The Economics Association of Malawi (Ecama) has advised Treasury to contain the pressure that could arise from a bloated wage bill, which is equivalent to 28 percent of the 2018/19 National Budget.
In an interview yesterday, Ecama president Chikumbutso Kalilombe said the adjustments in wages and salaries can only be feasible if Treasury reprioritises its expenditure and accommodate them within the proposed budget.
In the 2018/19 fiscal plan, which rolled out on July 1, wages and salaries are projected at K392 billion, which is 7.4 percent of gross domestic product (GDP), representing a 24.3 percent increase over the previous fiscal year.
The expansion of the wage bill is on account of a 20 percent salary adjustment for junior grades and 10 percent for senior grades in the public service.
This fiscal year, Treasury plans to recruit 10 500 primary school teachers, 500 secondary school teachers and 1 000 medical personnel.
In the budget, Treasury has also provided money for increments in chief’s honoraria across all ranks.
But Kalilombe said with the estimated budget deficit, which will be financed by domestic borrowing, increasing salaries and wages would not be ideal this time.
“We are aware that a well incentivised civil service would be a key driver for economic growth and transformation. However, our fear is that an increase in wages and salaries beyond a certain threshold would be inflationary and disturb the current macroeconomic stability,” he said.
University of Malawi’s Chancellor College economics professor Ben Kaluwa said the additional wage pressure is likely to have adverse effects on government’s investment pattern, thereby impacting negatively on development projects.
“What we are saying is that is it not wrong to increase salaries, but the economy has not focused much on generating revenue to anchor such increases,” he said.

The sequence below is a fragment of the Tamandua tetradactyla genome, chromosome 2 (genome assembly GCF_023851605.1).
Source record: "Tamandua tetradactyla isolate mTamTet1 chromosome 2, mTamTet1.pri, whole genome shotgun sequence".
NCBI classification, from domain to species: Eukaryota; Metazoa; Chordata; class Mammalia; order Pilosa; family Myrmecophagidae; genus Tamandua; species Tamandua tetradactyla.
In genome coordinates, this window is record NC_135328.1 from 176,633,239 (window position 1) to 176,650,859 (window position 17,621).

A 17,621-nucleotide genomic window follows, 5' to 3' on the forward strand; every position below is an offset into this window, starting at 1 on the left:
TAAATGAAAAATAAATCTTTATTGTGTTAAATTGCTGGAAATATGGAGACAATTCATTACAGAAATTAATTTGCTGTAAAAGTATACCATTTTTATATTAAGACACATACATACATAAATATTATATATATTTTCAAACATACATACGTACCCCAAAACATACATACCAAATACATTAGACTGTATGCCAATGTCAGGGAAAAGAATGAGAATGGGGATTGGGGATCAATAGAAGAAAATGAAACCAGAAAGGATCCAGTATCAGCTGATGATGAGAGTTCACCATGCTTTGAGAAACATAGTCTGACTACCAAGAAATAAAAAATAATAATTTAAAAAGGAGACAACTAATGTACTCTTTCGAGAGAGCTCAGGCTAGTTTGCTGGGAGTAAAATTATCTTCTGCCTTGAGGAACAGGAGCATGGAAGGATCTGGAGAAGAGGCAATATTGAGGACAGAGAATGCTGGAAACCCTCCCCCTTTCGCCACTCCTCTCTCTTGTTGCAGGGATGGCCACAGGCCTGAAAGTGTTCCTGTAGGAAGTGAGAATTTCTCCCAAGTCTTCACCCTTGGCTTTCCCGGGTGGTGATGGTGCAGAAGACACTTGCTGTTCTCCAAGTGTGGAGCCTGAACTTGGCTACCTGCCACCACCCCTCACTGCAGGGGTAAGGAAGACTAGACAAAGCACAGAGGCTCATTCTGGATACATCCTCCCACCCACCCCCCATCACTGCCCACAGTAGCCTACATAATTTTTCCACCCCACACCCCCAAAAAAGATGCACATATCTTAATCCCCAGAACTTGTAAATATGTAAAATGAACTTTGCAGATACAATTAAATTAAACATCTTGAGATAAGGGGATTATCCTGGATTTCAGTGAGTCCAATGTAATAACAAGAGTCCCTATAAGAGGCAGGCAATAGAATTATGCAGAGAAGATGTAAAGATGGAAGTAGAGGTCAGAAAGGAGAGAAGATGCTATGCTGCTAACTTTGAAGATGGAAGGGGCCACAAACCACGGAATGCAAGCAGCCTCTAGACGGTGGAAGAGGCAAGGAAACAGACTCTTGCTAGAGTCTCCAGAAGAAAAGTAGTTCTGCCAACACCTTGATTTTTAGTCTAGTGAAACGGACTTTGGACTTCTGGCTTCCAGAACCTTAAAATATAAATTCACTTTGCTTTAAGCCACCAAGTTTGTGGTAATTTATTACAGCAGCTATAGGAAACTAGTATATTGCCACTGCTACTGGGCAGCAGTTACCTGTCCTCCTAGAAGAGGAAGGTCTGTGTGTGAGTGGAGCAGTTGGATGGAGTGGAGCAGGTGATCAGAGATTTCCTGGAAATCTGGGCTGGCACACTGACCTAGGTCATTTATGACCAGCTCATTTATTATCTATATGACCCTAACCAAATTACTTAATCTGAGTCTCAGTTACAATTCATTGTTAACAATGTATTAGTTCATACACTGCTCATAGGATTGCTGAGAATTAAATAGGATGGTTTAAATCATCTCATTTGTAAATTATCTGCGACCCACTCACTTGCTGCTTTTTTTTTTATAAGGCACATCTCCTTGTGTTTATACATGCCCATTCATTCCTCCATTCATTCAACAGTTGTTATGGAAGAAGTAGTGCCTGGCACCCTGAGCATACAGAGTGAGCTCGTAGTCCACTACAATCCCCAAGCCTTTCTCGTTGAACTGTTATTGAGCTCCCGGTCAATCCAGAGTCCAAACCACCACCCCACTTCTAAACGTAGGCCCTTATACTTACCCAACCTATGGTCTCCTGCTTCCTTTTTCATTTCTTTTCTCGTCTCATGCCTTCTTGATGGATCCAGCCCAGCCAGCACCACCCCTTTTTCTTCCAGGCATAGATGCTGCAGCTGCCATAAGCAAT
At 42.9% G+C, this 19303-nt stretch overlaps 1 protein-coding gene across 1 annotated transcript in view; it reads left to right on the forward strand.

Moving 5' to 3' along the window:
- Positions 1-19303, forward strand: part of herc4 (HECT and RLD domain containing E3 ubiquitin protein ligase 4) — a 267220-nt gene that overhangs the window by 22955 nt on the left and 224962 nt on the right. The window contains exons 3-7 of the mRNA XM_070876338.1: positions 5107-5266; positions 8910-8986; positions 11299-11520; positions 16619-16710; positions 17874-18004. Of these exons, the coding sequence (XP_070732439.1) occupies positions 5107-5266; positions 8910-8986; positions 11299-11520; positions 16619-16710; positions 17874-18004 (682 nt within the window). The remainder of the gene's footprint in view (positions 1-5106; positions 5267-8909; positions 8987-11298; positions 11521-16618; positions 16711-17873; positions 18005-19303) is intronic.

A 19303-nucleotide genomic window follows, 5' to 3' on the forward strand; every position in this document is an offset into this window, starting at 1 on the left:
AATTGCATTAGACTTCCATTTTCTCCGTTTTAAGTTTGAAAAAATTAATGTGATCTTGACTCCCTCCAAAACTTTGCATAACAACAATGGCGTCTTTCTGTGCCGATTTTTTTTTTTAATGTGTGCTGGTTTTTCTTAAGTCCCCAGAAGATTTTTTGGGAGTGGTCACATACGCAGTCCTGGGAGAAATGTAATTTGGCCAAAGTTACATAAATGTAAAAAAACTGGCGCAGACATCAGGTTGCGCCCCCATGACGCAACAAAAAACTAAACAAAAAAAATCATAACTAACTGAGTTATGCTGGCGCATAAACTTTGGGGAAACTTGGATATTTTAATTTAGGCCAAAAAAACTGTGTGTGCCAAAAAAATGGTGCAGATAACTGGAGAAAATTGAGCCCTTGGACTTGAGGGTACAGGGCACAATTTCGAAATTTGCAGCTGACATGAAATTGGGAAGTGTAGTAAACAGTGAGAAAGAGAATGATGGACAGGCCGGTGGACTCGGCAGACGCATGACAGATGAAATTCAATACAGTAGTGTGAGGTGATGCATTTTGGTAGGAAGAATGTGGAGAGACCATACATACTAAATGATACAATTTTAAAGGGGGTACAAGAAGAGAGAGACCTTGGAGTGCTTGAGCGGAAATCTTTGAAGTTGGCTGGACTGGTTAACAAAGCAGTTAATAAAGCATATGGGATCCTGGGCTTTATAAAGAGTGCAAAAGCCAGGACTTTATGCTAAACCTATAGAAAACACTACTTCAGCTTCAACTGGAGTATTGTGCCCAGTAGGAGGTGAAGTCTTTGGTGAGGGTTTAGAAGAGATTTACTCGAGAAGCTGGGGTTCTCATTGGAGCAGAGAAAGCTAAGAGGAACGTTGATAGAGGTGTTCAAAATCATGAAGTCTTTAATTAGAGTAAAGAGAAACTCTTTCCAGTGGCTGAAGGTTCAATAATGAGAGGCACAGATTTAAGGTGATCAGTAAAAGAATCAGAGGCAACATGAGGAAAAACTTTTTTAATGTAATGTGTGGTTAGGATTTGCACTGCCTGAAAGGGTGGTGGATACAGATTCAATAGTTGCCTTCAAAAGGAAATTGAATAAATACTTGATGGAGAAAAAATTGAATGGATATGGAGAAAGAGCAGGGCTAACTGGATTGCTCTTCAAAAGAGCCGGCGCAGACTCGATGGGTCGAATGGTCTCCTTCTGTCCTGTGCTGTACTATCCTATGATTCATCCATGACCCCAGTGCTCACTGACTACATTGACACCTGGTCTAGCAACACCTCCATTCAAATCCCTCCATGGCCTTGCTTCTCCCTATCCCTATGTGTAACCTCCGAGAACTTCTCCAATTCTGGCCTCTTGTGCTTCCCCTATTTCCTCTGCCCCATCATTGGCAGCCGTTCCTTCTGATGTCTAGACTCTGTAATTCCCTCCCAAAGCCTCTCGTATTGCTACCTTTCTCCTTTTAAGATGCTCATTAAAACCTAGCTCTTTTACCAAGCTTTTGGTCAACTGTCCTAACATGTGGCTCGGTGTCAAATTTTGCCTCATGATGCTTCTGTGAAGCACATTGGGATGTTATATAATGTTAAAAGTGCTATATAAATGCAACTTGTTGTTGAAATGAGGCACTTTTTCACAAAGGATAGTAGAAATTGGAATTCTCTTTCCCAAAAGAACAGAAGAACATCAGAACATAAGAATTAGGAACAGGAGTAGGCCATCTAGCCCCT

Malawi Confederation of Chambers of Commerce and Industry (MCCCI) chief executive officer Chancellor Kaferapanjira said in an interview the private sector is concerned that the 2018/19 budget is more of a social budget than a developmental budget that is supposed to balance economic growth with social development.
“We see that the budget is more social as it has heavily concentrated on social spending and less on development expenditure. This is better explained by the chiefs honoraria, youth internship which has increased even more,” he said.
In the current fiscal year, Treasury has revised downwards the fiscal deficit including grants from 4.5 percent of GDP to 3.8 percent of GDP.
The revision of the fiscal deficit follows a reduction of K50 billion from a total expenditure and net lending of K1.5 trillion to K1.45 trillion.
The reduction in the fiscal deficit, according to Treasury, has also seen the reduction in the primary fiscal balance—the overall fiscal balance excluding interest payment—from 1.1 percent of GDP to 0.4 percent of GDP.
Earlier, Treasury had planned to end the 2018/19 financial year with a fiscal deficit of K242.9 billion and with the revision, the deficit has dropped to K192 billion.